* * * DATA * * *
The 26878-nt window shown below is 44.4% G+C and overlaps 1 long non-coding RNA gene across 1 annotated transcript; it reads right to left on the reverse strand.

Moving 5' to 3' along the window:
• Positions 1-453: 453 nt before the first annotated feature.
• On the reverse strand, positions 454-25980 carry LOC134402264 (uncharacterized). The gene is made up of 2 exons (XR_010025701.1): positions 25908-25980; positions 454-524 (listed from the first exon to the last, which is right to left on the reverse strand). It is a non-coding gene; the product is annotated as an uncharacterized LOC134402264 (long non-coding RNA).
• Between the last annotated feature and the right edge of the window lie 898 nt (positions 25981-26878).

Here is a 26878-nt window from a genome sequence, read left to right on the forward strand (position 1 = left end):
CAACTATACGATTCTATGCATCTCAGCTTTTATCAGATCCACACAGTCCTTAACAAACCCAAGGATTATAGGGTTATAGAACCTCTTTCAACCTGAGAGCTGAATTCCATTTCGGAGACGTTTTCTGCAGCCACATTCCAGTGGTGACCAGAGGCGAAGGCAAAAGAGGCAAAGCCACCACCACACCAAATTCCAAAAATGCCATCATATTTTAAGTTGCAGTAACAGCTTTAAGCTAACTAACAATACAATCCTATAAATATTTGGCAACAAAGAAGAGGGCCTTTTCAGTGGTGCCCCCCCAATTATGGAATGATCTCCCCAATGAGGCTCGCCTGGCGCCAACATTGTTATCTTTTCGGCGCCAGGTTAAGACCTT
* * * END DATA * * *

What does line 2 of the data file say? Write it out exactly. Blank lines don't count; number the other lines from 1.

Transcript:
Moving 5' to 3' along the window: